The Basal Ganglia

  • John C. Rothwell


At one time, the term ‘basal ganglia’ was used to describe all the large nuclear masses in the interior of the brain, including the thalamus. Gradually, its use has become restricted to five closely related nuclei: caudate, putamen, globus pallidus, subthalamic nucleus and sustantia nigra (Figure 10.1). The basal ganglia receive no direct sensory inputs and, like the cerebellum, send no direct motor output to spinal cord. However, there is no doubt that these structures are involved in the control of movement. All diseases of the basal ganglia in man have some disorder of movement as their primary symptom. These range from an excess of involuntary movements (for instance, chorea) to a poverty and slowness of voluntary movement (for instance, Parkinson’s disease). Important as their role may be, there is to date no agreement on the precise function or the mechanism of action of the basal ganglia (see articles in Massion, Paillard, Schultz et al., 1983).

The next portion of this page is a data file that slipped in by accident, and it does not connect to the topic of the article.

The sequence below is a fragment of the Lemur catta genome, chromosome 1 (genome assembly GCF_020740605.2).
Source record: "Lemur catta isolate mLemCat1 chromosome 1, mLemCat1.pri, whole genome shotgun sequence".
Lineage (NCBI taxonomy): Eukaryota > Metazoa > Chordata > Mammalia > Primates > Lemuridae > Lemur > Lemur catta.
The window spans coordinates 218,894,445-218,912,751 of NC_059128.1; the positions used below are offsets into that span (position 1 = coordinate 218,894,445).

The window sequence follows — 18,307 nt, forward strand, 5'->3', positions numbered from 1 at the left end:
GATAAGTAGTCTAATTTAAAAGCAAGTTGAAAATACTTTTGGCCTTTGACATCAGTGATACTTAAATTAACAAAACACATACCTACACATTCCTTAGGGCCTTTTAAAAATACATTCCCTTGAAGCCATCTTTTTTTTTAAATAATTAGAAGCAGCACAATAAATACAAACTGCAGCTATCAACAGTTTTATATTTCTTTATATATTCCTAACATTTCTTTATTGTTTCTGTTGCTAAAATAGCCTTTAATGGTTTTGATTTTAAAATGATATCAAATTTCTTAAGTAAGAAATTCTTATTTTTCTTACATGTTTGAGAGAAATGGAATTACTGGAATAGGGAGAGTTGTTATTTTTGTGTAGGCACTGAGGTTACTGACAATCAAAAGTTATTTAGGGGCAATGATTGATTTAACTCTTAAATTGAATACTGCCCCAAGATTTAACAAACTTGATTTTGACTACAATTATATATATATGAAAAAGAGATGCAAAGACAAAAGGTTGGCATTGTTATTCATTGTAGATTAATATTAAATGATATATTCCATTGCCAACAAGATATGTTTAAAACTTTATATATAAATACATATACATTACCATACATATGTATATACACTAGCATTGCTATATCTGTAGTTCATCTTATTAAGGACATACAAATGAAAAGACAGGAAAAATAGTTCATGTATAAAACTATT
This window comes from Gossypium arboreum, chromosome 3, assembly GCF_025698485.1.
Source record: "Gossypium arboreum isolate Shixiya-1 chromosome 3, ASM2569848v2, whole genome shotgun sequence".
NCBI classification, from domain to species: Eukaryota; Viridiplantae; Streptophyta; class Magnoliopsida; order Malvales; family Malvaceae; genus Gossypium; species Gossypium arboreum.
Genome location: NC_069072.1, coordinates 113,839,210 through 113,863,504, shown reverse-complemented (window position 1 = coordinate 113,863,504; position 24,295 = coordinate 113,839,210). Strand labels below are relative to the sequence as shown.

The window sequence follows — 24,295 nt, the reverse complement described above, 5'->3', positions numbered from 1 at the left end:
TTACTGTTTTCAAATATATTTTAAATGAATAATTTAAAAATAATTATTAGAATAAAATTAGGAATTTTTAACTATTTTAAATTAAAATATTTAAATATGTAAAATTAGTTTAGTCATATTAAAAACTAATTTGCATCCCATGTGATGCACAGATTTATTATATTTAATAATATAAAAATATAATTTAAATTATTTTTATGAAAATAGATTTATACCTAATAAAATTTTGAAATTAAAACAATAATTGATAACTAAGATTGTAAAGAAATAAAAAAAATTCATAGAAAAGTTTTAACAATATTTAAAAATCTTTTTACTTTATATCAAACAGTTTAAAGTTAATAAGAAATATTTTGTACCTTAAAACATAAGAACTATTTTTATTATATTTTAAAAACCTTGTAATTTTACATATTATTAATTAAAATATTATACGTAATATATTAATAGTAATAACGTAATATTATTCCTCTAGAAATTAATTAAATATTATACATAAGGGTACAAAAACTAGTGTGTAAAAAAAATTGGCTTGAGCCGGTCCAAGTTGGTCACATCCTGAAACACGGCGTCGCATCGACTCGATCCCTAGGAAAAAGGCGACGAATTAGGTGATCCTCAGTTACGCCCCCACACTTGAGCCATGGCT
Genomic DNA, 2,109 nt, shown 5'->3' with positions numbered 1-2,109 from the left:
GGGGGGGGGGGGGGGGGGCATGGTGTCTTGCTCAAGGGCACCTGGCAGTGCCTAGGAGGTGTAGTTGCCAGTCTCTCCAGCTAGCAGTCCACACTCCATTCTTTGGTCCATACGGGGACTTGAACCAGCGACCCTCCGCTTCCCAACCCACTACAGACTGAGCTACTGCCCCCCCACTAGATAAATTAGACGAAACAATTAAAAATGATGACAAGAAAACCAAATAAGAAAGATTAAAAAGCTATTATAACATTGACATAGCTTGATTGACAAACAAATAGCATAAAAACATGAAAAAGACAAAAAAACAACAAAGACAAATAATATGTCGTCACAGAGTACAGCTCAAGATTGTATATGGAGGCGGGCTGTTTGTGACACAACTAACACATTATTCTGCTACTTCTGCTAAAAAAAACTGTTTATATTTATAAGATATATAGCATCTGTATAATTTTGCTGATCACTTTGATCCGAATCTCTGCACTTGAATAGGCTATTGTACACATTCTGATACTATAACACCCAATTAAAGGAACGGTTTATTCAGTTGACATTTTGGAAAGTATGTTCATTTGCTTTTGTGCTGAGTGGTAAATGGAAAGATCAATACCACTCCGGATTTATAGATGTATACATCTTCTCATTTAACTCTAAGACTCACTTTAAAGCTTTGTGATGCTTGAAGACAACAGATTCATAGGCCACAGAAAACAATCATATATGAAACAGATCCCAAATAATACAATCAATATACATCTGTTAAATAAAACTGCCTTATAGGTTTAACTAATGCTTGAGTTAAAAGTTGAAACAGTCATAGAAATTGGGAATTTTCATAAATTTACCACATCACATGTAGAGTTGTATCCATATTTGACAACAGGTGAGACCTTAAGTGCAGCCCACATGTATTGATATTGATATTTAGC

Basal Ganglion Substantia Nigra Globus Pallidus Thalamic Nucleus Subthalamic Nucleus 
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References and Further Reading

Review Articles and Books

  1. Alexander, G.E., De Long, M.R. and Strick, P.L. (1986) `Parallel Organisation of Functionally Segregated Circuits Linking Basal Ganglia and Cortex’, Ann. Rev. Neurosci., 9, pp. 357–81CrossRefGoogle Scholar
  2. Carpenter, M.B. (1981) `Anatomy of the Corpus Striatum and Brain Stem Integrating Systems’ in V.B. Brooks (ed.), Handbook of Physiology, sect.1, vol. II, part 2, Williams and Wilkins, Baltimore, pp. 947–95Google Scholar